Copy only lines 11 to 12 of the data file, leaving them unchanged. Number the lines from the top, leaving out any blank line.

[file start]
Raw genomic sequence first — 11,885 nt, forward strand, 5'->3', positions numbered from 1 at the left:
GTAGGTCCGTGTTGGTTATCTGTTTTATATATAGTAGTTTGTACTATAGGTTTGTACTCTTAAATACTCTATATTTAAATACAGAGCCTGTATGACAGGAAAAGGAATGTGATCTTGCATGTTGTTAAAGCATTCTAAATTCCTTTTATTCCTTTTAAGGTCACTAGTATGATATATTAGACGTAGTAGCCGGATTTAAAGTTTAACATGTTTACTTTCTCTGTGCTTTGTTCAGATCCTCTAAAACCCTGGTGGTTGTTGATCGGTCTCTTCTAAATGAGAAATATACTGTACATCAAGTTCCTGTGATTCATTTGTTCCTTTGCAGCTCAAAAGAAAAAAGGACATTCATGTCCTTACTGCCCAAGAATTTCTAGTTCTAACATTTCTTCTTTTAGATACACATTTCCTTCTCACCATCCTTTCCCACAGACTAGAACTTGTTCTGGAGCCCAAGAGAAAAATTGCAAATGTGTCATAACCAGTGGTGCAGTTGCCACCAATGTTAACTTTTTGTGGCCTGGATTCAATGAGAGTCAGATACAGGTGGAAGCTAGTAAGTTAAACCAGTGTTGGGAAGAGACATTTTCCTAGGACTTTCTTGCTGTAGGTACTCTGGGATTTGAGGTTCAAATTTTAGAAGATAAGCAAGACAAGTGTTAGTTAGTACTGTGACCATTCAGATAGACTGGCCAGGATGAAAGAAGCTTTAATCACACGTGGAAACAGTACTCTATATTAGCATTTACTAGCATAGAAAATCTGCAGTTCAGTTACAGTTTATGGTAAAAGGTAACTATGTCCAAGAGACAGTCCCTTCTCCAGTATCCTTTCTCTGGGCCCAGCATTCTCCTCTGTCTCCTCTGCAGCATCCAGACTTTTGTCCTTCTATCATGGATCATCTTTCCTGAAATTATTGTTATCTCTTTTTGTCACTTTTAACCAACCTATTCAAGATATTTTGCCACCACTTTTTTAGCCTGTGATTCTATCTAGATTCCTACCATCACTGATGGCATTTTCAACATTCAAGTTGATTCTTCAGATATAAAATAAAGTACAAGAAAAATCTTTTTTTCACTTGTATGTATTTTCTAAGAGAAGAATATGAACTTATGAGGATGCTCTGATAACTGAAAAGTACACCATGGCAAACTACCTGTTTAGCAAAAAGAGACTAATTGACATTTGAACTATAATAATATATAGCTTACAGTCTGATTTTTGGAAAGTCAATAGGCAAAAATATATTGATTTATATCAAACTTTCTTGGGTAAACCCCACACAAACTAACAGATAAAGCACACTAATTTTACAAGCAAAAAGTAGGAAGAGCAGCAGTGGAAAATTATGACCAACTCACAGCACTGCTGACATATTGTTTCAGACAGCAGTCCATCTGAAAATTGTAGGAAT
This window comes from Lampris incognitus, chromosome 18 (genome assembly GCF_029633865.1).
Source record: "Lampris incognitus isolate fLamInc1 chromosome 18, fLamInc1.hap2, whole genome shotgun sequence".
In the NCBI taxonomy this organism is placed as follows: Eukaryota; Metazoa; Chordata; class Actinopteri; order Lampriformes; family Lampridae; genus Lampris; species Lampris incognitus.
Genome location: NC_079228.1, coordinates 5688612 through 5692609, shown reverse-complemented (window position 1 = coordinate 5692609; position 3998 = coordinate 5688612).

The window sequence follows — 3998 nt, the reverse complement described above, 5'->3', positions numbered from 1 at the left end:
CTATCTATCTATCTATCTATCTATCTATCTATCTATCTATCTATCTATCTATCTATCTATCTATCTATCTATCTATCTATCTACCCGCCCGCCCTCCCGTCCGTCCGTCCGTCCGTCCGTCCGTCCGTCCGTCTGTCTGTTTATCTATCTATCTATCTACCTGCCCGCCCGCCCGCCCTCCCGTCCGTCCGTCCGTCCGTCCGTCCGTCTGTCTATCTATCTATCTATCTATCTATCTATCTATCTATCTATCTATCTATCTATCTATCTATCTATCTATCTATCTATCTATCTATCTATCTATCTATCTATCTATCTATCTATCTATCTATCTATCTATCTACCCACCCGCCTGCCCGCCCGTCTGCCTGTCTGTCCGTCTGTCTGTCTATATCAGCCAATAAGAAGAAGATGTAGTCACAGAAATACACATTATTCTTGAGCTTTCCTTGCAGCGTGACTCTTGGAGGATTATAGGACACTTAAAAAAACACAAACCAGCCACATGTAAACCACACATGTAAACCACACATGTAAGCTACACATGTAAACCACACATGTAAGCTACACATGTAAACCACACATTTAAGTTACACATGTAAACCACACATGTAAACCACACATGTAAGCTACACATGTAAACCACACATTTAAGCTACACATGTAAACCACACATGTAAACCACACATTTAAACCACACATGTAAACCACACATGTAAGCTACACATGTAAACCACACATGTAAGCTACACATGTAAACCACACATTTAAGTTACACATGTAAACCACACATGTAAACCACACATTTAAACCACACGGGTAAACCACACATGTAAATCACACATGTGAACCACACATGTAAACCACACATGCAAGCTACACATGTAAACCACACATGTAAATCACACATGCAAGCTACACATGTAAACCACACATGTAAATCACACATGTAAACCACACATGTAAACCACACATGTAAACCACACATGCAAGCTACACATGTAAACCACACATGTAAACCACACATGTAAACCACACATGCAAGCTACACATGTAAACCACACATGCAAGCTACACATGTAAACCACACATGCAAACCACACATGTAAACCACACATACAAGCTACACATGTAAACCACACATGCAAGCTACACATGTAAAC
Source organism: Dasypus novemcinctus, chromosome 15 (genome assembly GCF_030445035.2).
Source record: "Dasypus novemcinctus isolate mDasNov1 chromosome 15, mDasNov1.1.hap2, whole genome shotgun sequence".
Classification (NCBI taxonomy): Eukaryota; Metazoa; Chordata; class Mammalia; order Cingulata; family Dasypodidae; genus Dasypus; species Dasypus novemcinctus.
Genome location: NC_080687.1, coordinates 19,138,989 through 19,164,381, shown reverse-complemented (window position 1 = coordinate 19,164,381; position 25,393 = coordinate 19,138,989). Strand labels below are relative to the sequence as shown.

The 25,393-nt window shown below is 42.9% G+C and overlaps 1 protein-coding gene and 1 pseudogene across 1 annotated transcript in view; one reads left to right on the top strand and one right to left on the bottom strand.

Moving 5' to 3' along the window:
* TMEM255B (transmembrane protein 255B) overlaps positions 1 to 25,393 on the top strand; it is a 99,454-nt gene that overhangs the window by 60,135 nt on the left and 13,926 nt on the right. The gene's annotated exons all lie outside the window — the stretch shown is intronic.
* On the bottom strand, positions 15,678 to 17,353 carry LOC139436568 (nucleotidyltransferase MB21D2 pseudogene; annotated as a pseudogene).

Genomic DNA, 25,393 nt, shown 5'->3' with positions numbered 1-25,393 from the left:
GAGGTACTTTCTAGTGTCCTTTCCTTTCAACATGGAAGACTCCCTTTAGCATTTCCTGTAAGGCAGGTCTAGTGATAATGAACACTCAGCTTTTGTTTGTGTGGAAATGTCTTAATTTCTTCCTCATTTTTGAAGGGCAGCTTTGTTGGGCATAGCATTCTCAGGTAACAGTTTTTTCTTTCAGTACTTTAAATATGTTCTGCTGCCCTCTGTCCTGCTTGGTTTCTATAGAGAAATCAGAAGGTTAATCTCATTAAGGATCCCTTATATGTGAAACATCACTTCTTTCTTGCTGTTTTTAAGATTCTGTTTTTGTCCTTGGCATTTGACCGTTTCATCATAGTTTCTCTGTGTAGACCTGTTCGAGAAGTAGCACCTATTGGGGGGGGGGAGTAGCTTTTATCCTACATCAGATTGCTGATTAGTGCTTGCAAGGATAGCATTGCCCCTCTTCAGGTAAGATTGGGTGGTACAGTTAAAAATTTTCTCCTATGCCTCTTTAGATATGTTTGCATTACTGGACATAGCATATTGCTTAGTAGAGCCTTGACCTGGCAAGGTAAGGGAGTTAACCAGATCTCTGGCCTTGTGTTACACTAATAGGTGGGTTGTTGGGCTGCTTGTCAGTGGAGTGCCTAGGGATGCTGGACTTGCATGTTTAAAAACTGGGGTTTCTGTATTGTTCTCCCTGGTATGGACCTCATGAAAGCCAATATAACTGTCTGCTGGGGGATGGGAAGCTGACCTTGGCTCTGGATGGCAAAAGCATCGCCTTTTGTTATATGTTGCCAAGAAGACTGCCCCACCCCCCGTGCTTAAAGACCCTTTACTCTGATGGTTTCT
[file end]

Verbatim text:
Classification (NCBI taxonomy): Eukaryota; Metazoa; Chordata; class Mammalia; order Cingulata; family Dasypodidae; genus Dasypus; species Dasypus novemcinctus.
Genome location: NC_080687.1, coordinates 19,138,989 through 19,164,381, shown reverse-complemented (window position 1 = coordinate 19,164,381; position 25,393 = coordinate 19,138,989). Strand labels below are relative to the sequence as shown.